Bonds Are Safer Than They Look

Yes, there’s plenty of bad news: credit downgrades, bond defaults and dividend cuts. The solution is to find workarounds.

(Image credit: Getty Images)

During a tumultuous past few months, financial markets somehow kept their bearings. Skeptics insist this is a mirage and that an echo of March’s crash is nigh. I contend the run of positive returns is legitimate, but my bullishness is not unrestrained. There is no denying the disruptions from 11% unemployment, travel bans and the potential dangers of attending school or using public transportation.

But my job is to interpret the investment scene and guide you to secure interest and dividends. (By the way, to all who asked where I’ve been the past couple of months: I took a break to contemplate retirement because I turned 65 but decided to carry on.) Although we’re seeing more credit downgrades, bond defaults, and dividend cuts and suspensions than before the pandemic, these impairments are not so widespread that you cannot work around them. For every supine sector, one or two more are in full recovery or at least steady, and they beat zero yields from the bank. My take on key sources of income:

Dividends. Since March, cuts or suspensions hit daily. When Annaly Capital Management (symbol, NLY (opens in new tab))—a high-yielding security whose sole appeal is dividends—cut its payout by only 12%, the shares rallied. Aside from mis­managed outfits such as Boeing and Wells Fargo, and outside of oil and gas, travel, and retail, painful cuts are rare despite the drastic economic contraction. Even at 27,000, the Dow Jones industrial average still yields 2.4%. Yes, raises are shrinking as earnings and growth prospects wither. ADP (opens in new tab), Caterpillar (CAT (opens in new tab)), Illinois Tool Works (ITW (opens in new tab)), Sherwin Williams (SHW (opens in new tab)) and other spectacular 2019 dividend boosters will not repeat those leaps in 2020 and 2021. But you will get some fair incremental raises. Dividend-growth strategies still make sense—but pass on Big Oil.

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High-quality corporate bonds. Despite a bulge of new issues as the pandemic spread and companies went crazy raising cash, demand for bonds still overwhelms supply. Combined with low and sticky interest rates, this is an ongoing bonanza for segments such as A-rated to triple-B-rated U.S. cor­porates. The S&P index of BBBs has a total return of 21% since its March bottom and 8.6% for the year to date. The yield spread between BBBs and Treasuries in early August stood at 1.8 percentage points. That gap is wider than it has been almost continuously from 2016 until early 2020, signaling more room for appreciation if you either own a good bond fund (or two) or hold individual bonds in stable industries with coupons of 5% or 6%.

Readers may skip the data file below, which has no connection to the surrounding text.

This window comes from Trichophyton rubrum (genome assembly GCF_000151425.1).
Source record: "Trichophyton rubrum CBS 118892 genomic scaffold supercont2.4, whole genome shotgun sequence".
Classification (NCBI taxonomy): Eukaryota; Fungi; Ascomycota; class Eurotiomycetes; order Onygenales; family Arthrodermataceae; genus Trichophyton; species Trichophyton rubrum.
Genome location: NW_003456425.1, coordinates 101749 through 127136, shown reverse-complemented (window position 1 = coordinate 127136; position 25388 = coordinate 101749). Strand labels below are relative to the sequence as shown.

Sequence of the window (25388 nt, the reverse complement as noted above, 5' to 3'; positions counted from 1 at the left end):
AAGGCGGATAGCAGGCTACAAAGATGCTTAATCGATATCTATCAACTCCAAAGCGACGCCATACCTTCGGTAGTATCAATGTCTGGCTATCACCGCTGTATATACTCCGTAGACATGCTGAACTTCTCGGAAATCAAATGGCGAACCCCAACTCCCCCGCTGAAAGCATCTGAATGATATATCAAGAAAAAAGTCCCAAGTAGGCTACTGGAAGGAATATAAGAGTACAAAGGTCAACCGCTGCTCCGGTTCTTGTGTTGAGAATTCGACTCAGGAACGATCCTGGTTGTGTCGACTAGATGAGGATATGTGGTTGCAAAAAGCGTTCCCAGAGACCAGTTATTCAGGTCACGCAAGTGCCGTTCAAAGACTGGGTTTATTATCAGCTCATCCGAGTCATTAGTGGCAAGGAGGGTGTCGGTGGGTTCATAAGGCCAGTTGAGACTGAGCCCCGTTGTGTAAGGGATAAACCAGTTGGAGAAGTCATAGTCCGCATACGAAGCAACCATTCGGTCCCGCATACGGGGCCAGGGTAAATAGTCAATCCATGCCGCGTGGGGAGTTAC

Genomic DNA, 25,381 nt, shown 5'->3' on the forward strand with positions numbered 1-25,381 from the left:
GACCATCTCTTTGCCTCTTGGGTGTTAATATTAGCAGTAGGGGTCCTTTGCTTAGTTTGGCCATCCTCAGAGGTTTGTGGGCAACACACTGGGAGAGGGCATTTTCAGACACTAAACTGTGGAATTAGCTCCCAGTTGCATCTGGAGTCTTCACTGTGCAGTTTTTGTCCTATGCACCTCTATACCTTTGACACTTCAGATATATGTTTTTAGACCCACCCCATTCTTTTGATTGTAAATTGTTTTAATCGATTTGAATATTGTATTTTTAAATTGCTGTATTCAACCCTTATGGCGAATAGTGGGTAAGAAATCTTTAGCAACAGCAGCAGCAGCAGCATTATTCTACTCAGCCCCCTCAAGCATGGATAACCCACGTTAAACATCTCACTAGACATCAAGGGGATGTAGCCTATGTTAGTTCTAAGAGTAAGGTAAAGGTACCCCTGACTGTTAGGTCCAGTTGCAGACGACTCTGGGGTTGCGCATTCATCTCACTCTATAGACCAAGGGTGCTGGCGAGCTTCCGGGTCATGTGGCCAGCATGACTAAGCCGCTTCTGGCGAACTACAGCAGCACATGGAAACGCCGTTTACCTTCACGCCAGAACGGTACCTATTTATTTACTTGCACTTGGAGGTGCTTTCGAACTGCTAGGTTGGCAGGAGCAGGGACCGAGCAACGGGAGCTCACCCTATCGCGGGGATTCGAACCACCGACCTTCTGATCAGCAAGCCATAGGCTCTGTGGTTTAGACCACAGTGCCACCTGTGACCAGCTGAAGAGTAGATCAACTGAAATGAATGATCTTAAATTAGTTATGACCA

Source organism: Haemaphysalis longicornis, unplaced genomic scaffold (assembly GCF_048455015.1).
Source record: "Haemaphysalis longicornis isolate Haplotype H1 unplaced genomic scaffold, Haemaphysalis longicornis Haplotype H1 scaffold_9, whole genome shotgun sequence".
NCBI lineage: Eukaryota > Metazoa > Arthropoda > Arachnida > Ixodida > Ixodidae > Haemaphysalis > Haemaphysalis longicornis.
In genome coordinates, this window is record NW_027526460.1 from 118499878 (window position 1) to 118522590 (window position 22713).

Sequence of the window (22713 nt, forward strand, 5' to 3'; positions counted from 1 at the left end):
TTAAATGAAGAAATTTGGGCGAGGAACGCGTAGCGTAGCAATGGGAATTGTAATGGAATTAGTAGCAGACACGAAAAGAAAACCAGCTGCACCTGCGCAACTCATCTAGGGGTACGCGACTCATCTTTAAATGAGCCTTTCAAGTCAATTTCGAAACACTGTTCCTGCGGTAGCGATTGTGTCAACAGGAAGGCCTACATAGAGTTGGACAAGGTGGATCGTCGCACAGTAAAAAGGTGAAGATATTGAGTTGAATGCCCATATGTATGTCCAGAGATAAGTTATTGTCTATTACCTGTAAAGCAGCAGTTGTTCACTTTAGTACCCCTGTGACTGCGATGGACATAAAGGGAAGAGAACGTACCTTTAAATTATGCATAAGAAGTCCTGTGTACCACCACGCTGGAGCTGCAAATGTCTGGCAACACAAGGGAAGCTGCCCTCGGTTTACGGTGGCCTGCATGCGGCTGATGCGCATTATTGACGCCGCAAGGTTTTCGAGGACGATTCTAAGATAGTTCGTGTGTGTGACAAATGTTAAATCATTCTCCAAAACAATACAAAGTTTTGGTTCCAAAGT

Municipals. There are problems implied by shortfalls in local tax revenue and falling big-city property values and office rents, as well as the cancellation of conventions and sporting events. But heavy demand, the absence of valuable personal tax breaks and the promise of help if needed from the Federal Reserve are all strong supports. Just apply the normal rules: Avoid bonds from poor or shrinking jurisdictions; lean toward debt for essential services, such as schools and water and sewer lines; and either buy bonds singly or use actively managed funds instead of index-based exchange-traded funds.

Real estate and utilities. Property real estate investment trusts come in 16 subsectors, and the carnage is still concentrated in New York City offices and in retail and lodging. You’re getting paid everywhere else, helped by REITs refinancing their debt at lower rates. Utilities are weak because power demand is down. Plus, the group entered the year touching the sky. But most dividends are secure. And, as we know from previous slumps, income is an antidote to the worst damage.

Jeffrey R. Kosnett
Senior Editor, Kiplinger's Personal Finance
Kosnett is the editor of Kiplinger's Investing for Income and writes the "Cash in Hand" column for Kiplinger's Personal Finance. He is an income-investing expert who covers bonds, real estate investment trusts, oil and gas income deals, dividend stocks and anything else that pays interest and dividends. He joined Kiplinger in 1981 after six years in newspapers, including the Baltimore Sun. He is a 1976 journalism graduate from the Medill School at Northwestern University and completed an executive program at the Carnegie-Mellon University business school in 1978.